Whether it is in work, or generally just ‘out and about’, we will all be aware of signs either informing, or instructing, us in one way or another. What we are not, perhaps, so aware of, is the format of the signs – in the UK these public signs are standardised, and we develop an understanding of the type of information the signage is giving us through the shape and colour of the signs themselves.

All health and safety signage must adhere to specific regulations.

Font colours on H&S signs

There are four colours associated with health and safety signage – red, yellow, blue and green. Each colour is associated with specific types of instruction, or information, and the colour of each sign indicates the importance of the message, and influences the sort of reaction expected from its’ instruction.

Here is an overall guide to each of the colours and categories:


Red signage usually indicates some form of prohibitory behaviour and underlines a level of danger associated with those potential actions. They are usually round in shape, will have a thick red band, or edge, and will feature images with a strong red diagonal line through them, indicating that the action depicted is prohibited. Instructions such as “No Smoking” or “No Entry” are typical of the type of message displayed in a red sign.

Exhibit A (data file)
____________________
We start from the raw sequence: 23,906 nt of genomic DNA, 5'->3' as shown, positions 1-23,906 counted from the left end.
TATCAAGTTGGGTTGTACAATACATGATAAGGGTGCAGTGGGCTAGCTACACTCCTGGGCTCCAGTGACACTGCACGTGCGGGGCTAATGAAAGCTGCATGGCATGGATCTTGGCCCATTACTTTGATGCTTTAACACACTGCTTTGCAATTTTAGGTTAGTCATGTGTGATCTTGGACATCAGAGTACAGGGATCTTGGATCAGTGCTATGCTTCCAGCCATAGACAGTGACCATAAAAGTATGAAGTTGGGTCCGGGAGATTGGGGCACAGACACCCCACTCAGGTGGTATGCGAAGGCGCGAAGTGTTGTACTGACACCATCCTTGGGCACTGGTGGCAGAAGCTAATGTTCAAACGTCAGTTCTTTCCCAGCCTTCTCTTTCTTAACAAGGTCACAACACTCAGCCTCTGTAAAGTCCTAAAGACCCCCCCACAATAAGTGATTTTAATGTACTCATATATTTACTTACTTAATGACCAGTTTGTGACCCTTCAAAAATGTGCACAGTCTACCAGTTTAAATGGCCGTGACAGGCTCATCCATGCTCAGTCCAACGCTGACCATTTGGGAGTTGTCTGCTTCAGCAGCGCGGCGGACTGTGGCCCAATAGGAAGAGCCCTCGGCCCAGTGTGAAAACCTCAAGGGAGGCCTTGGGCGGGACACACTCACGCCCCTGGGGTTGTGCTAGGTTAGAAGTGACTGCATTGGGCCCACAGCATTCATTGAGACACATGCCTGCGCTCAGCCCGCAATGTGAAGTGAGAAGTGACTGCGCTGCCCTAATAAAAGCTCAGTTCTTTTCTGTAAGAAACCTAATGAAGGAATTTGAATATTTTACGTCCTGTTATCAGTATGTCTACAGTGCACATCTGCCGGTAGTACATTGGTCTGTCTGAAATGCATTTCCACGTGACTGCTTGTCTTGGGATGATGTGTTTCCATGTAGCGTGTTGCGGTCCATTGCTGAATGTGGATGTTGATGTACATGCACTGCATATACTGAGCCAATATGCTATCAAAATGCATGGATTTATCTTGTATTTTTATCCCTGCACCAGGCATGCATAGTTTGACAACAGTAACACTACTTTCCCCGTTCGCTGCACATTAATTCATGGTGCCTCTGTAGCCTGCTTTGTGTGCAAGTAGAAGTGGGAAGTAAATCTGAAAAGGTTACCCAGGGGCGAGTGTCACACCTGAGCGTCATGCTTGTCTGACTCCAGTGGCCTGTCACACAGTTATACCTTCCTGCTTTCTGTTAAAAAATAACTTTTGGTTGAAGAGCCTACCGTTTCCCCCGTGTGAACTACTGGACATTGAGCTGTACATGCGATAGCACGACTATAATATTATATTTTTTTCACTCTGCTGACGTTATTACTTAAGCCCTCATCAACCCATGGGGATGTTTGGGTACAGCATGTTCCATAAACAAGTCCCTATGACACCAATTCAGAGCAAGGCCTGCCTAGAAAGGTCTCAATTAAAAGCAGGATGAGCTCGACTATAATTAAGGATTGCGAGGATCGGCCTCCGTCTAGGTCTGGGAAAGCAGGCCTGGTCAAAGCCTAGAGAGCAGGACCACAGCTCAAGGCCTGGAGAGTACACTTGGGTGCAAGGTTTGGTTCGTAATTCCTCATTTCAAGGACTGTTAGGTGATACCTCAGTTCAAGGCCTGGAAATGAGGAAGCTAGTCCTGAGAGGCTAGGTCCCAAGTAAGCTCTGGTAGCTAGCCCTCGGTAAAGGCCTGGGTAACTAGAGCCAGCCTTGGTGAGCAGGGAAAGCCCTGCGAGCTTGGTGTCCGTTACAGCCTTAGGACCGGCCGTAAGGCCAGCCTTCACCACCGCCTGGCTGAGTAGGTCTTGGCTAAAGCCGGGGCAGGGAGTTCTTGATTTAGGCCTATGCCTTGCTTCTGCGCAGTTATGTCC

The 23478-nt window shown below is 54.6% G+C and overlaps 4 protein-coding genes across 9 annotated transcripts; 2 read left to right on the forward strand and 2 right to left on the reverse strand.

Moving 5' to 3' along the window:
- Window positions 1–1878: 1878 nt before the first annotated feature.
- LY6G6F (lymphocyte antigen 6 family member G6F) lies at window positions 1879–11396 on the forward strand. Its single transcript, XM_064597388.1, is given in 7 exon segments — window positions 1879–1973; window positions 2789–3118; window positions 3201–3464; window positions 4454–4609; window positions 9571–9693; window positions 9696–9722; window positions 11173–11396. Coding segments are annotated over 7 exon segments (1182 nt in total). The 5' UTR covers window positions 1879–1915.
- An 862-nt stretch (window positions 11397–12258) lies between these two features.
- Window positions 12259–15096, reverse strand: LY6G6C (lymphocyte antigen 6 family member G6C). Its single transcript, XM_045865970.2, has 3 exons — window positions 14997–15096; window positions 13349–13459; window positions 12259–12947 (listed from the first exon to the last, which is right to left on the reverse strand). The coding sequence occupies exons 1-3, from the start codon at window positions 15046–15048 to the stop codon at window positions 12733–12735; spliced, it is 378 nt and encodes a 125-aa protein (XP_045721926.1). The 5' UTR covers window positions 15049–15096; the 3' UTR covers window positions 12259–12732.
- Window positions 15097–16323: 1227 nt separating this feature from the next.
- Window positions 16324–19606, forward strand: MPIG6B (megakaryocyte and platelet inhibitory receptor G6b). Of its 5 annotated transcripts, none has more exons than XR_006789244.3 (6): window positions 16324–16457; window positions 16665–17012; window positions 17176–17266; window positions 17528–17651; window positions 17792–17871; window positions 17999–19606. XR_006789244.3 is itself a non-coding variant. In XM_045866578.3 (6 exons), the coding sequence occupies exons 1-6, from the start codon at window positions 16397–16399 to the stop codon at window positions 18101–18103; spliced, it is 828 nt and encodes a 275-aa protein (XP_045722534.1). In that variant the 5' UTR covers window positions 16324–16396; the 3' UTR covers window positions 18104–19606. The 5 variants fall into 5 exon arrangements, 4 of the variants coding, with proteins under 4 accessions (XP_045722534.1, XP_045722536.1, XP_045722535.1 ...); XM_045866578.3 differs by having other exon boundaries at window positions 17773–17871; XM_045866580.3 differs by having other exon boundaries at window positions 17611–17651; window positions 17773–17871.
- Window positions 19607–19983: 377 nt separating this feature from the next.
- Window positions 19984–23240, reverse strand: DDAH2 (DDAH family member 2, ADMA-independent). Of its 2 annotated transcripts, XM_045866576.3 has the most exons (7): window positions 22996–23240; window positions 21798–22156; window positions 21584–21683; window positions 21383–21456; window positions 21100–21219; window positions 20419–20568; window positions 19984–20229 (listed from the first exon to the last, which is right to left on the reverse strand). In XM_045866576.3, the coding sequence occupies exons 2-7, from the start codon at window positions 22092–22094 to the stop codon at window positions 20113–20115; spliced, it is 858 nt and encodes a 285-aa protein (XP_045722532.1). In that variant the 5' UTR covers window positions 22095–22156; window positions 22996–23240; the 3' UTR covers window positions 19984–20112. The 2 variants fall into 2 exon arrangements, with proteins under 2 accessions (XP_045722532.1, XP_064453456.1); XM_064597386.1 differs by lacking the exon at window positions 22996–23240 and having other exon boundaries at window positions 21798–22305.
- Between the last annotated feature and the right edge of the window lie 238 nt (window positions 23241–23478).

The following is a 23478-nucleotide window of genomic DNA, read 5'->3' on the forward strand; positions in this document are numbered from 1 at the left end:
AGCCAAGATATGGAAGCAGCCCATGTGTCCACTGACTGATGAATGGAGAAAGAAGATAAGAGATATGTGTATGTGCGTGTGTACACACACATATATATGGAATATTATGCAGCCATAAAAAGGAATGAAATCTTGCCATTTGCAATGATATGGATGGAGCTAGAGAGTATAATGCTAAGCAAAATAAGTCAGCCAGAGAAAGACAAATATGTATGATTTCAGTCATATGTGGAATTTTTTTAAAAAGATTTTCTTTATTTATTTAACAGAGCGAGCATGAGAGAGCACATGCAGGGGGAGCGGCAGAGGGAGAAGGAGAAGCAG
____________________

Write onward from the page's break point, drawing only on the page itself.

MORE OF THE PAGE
Yellow (or Amber) signage usually depicts a warning of some kind. These signs are designed to alert you to certain potential dangers and to take precautions, or care, in that specific environment or location. These signs are usually triangular in shape, and will feature text and/or images in black. Regulations dictate that at least 50% of the sign MUST be yellow and have thick, black edging. These are commonly referred to as Hazard Signs – warnings such as “Dangerous Chemicals” or “Mind the Step” are typical content for Yellow signs.


Blue signs are usually safety signs – these will display images or text demonstrating specific behaviours that must be followed in that particular environment. Actions such as wearing specific protective clothing, or safety goggles, are typical examples. These are commonly referred to as Mandatory Signs – they will be circular in shape and the sign background MUST be at least 50% blue with white images or text conveying the message or instruction.


Green signs are also safety signs – although these will typically display information highlighting safety features or facilities (exit routes, assembly points, first aid points etc.). These signs are rectangular in shape and will feature white imagery against the green background.

All of these signs play vital roles in the general safety of people within the specific environments in which they are displayed, and should ALWAYS be adhered to!

A full guide safety signs in accordance with The Health & Safety Act 1996 can be purchased from the Health & Safety Executive.

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